File: INSTALL

package info (click to toggle)
cclib 1.0.1-2
  • links: PTS, VCS
  • area: main
  • in suites: wheezy
  • size: 528 kB
  • sloc: python: 4,534; makefile: 15
file content (69 lines) | stat: -rw-r--r-- 3,024 bytes parent folder | download | duplicates (4)
1
2
3
4
5
6
7
8
9
10
11
12
13
14
15
16
17
18
19
20
21
22
23
24
25
26
27
28
29
30
31
32
33
34
35
36
37
38
39
40
41
42
43
44
45
46
47
48
49
50
51
52
53
54
55
56
57
58
59
60
61
62
63
64
65
66
67
68
69
== cclib installation instructions ==

=== Requirements ===

Before you install cclib, you need to make sure that you have the following:
*   Python (at least version 2.4)
*   NumPy (at least version 1.0 is recommended).

Python is an open-source programming language available from http://www.python.org and it is included in many Linux distributions. In Debian it is installed as follows: (as root)
	
	apt-get install python python-dev

NumPy (Numerical Python) adds a fast array facility to Python and is available from http://www.numpy.org. Windows users should use the most recent NumPy installation for the Python version they have (2.4, 2.5). Linux users are recommended to find a binary package for their distribution. In Debian it is installed as follows: (as root)
	
	apt-get install python-numpy

Note: Numeric (the old version of Numerical Python) is not supported by the Numerical Python developers and is not supported by cclib.

To test whether Python is on the PATH, open a command prompt window and type:

	python

If Python is not on the PATH and you use Windows, add the full path to the directory containing it to the end of the PATH variable under Control Panel/System/Advanced Settings/Environment Variables. If you use Linux and Python is not on the PATH, put/edit the appropriate line in your .bashrc or similar startup file.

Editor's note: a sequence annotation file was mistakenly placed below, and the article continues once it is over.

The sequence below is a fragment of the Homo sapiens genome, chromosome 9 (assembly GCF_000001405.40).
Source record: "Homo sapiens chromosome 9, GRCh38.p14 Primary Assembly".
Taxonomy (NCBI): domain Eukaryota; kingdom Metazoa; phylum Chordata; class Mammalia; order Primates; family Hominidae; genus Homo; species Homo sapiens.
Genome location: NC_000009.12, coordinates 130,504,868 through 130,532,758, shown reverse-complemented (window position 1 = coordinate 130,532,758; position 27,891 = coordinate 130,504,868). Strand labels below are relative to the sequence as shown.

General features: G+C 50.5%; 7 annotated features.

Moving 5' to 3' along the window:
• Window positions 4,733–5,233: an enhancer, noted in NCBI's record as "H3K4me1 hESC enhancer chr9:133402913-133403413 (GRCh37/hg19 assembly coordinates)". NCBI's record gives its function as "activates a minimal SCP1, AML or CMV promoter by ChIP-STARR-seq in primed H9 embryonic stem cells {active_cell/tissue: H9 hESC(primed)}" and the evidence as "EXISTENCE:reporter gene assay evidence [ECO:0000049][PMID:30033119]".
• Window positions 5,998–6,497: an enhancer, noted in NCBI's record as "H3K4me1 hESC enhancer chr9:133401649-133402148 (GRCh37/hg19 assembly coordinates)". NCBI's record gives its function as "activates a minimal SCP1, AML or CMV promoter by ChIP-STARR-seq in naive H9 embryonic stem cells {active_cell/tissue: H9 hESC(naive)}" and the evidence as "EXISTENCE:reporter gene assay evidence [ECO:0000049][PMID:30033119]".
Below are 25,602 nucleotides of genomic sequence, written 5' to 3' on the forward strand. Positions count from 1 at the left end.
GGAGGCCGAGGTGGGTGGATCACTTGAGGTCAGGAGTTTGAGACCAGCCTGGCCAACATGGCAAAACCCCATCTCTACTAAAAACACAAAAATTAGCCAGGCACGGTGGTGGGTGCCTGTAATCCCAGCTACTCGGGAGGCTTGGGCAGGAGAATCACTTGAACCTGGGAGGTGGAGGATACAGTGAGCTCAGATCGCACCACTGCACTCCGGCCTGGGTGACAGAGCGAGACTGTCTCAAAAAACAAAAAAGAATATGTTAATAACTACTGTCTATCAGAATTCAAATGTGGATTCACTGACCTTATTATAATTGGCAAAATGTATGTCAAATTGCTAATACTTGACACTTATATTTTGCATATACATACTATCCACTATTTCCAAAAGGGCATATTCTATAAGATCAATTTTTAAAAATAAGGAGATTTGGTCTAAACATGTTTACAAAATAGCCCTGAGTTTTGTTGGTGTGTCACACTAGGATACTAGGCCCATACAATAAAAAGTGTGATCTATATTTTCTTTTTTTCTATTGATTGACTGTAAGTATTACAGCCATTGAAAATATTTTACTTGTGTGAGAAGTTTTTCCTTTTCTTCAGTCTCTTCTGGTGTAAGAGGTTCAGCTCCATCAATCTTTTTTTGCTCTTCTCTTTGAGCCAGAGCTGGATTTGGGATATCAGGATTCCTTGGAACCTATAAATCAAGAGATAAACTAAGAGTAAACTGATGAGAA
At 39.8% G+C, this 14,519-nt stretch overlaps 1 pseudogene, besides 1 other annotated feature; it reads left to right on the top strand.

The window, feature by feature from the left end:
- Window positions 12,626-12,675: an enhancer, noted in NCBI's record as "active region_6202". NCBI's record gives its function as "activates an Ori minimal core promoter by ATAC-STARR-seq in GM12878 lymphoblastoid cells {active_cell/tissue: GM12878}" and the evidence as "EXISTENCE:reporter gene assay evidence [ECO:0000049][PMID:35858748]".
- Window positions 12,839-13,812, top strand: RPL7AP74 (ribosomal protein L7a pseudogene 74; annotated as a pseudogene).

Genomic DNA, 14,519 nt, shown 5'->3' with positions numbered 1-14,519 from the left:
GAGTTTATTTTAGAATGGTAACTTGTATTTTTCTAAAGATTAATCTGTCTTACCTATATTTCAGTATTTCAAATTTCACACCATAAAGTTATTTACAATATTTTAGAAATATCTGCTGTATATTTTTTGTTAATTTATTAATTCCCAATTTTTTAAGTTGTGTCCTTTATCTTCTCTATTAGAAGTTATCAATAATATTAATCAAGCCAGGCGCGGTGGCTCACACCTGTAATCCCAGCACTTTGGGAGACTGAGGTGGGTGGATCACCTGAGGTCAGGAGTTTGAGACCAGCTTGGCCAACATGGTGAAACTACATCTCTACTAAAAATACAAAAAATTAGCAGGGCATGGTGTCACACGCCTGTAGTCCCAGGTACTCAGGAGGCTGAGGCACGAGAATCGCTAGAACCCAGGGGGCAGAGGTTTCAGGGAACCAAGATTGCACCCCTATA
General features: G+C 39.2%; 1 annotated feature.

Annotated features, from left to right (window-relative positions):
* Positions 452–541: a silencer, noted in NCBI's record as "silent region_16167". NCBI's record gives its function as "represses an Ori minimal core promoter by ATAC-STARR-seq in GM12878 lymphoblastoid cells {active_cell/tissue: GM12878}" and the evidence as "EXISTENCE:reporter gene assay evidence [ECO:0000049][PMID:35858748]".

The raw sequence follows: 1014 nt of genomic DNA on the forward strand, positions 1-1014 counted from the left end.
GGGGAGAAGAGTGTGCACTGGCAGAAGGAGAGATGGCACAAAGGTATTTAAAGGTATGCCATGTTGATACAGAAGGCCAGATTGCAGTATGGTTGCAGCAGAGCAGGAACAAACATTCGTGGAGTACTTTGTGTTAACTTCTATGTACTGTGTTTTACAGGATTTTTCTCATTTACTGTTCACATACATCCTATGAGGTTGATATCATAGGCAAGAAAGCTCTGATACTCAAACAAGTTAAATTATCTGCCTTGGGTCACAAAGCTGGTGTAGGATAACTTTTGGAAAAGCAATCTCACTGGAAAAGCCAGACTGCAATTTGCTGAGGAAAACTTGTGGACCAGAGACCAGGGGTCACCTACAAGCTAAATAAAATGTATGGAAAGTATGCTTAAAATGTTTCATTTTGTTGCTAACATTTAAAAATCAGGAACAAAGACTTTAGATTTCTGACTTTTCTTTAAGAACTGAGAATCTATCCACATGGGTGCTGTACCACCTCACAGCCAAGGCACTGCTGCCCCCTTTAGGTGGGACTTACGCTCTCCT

To test, try importing NumPy at the Python prompt. You should see something similar to the following:

        $ python
        Python 2.5 (r25:51908, Apr 18 2007, 13:15:19) 
        [GCC 3.4.6 (Debian 3.4.6-5)] on linux2
        Type "help", "copyright", "credits" or "license" for more information.
        >>> import numpy
        >>> numpy.__version__
        '1.0.2'

(To exit, press CTRL+Z in Windows or CTRL+D in Linux)

=== Installing cclib ===

Extract the cclib tar file or zip file at an appropriate location, which we will call INSTALLDIR. Open a command prompt and change directory to INSTALLDIR. Next, run the following commands:

	python setup.py build
	python setup.py install (as root)

To test, trying importing cclib at the Python prompt. You should see something similar to the following:

	$ python
	Python 2.4.1
	[GCC 3.3.5 (Debian 1:3.3.5-13)] on linux2
	Type "help", "copyright", "credits" or "license" for more information.
	  Press ESC for command-line completion (twice for guesses).
	  History is saved to ~/.pyhistory.
	>>> import cclib
	>>> cclib.__version__
	'0.8'

To run the unit tests, change directory into INSTALLDIR/test and run the following command:

	python testall.py

This tests the program using the example data files included in the INSTALLDIR/data directory.

=== What next? ===

* Read the tutorial at:
	http://sourceforge.net/apps/mediawiki/cclib/index.php?title=Using_cclib
* Read the list and specifications of the extracted data at:
	http://sourceforge.net/apps/mediawiki/cclib/index.php?title=Parsed_Data
* Send any questions to the cclib-users mailing list at:
	https://lists.sourceforge.net/lists/listinfo/cclib-users.